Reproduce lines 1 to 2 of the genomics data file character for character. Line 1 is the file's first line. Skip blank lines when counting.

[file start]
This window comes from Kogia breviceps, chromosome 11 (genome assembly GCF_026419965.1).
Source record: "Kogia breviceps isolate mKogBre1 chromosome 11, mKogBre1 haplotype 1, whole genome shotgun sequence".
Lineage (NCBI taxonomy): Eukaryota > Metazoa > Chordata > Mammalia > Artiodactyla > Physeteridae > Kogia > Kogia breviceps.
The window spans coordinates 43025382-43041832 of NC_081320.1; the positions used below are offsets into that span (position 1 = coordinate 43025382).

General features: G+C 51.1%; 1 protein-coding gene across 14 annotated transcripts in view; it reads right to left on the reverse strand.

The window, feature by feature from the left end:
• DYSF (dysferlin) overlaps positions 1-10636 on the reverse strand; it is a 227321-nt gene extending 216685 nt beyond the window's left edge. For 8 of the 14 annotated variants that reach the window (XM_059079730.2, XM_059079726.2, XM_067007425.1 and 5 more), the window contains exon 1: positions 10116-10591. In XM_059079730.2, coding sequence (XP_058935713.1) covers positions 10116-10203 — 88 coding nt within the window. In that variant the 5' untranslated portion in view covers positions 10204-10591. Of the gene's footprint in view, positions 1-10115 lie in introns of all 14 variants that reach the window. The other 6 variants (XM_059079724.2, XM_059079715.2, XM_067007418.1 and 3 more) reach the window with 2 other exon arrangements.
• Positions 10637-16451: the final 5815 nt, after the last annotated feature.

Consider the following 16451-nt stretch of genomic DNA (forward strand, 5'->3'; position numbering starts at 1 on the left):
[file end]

This window comes from Kogia breviceps, chromosome 11 (genome assembly GCF_026419965.1).
Source record: "Kogia breviceps isolate mKogBre1 chromosome 11, mKogBre1 haplotype 1, whole genome shotgun sequence".